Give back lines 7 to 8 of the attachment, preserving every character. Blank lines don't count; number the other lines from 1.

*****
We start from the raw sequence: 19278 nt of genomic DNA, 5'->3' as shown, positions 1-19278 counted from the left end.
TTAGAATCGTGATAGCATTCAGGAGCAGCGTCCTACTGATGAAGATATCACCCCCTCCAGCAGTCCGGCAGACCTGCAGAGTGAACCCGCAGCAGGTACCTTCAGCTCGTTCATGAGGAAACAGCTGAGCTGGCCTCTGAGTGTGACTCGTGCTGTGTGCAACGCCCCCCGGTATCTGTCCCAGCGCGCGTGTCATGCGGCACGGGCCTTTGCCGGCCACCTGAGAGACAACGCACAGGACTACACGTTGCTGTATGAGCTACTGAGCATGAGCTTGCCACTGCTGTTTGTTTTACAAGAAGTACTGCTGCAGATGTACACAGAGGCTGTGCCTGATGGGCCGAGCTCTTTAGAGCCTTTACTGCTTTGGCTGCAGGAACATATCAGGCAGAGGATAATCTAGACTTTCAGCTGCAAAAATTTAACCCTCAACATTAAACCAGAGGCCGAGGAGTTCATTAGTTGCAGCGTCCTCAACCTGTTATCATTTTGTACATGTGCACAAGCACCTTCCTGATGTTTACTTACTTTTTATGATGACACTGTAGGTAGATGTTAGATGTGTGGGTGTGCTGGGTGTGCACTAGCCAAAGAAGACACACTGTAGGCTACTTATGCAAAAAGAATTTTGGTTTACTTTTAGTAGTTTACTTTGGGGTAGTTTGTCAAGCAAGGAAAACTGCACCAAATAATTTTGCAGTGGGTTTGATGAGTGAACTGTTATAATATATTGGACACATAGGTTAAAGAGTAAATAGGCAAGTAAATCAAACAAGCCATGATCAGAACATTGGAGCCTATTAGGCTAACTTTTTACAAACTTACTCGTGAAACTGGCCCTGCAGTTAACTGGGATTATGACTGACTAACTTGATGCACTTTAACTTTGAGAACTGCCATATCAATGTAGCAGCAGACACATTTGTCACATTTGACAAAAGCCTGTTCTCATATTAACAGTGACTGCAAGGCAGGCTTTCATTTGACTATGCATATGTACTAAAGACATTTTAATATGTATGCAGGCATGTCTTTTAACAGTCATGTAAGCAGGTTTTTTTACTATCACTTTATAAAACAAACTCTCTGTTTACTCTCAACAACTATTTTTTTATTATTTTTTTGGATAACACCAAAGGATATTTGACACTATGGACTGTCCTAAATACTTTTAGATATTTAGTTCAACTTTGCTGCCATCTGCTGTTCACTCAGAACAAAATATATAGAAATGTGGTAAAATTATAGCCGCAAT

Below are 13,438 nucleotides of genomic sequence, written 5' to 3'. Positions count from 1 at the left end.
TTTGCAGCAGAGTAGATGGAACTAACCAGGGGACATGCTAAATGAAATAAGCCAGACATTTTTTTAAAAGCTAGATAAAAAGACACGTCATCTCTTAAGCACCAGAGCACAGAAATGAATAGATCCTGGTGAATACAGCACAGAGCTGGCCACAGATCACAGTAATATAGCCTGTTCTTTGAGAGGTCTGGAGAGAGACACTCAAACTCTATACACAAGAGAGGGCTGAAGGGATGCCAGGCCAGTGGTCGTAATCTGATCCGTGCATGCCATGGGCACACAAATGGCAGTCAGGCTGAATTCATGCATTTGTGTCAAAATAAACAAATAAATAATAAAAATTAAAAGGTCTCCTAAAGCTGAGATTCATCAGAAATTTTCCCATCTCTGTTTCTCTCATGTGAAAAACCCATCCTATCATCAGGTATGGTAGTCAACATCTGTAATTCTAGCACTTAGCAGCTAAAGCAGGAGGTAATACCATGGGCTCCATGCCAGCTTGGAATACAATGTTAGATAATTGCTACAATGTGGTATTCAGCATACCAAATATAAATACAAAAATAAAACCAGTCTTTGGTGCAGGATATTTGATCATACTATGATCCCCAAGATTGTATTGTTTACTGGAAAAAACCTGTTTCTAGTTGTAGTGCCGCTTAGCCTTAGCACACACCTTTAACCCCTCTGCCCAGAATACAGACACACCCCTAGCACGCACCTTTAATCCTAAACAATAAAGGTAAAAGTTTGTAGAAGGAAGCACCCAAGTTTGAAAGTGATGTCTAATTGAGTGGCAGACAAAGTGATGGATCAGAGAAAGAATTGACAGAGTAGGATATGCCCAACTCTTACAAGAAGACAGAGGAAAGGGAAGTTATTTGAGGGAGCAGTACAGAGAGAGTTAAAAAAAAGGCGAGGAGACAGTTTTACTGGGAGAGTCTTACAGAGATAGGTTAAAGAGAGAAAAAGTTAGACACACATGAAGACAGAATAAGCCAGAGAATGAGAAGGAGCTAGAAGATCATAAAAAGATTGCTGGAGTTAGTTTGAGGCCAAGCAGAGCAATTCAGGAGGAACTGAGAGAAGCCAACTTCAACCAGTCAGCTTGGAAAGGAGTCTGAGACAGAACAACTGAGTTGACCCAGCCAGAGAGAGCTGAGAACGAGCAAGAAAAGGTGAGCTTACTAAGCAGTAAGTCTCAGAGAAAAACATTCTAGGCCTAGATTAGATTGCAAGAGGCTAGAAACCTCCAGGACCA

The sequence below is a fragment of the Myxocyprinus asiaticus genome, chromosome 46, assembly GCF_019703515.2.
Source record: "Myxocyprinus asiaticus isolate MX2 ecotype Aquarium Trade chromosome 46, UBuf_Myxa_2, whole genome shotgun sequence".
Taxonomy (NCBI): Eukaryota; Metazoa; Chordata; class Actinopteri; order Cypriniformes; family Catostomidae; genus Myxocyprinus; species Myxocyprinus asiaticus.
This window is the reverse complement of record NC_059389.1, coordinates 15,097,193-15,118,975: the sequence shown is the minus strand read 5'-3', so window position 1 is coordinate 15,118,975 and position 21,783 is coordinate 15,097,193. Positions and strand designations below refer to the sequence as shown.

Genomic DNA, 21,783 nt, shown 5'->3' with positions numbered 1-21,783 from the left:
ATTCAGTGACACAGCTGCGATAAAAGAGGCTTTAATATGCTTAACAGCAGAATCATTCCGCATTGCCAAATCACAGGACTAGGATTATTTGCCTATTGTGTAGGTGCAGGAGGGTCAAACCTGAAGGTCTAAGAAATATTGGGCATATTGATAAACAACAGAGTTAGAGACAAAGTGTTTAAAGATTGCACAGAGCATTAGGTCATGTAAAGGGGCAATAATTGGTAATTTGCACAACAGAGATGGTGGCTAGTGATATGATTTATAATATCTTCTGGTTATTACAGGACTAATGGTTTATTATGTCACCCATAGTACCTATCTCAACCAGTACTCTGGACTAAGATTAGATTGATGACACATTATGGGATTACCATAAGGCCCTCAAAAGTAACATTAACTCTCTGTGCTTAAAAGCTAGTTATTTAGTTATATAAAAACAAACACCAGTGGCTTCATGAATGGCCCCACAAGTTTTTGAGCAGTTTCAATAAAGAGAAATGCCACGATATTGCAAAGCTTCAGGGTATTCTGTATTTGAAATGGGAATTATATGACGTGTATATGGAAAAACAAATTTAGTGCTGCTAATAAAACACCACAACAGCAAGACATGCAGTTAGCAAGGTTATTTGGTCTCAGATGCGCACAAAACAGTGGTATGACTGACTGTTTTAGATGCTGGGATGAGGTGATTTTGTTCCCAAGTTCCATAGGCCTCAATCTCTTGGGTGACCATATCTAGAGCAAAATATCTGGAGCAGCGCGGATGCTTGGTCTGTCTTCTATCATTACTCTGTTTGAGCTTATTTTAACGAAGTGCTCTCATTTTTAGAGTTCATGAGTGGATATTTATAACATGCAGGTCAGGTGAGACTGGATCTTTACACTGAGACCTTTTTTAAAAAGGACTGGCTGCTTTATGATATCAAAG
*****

Taxonomy (NCBI): Eukaryota; Metazoa; Chordata; class Actinopteri; order Cypriniformes; family Catostomidae; genus Myxocyprinus; species Myxocyprinus asiaticus.
This window is the reverse complement of record NC_059389.1, coordinates 15,097,193-15,118,975: the sequence shown is the minus strand read 5'-3', so window position 1 is coordinate 15,118,975 and position 21,783 is coordinate 15,097,193. Positions and strand designations below refer to the sequence as shown.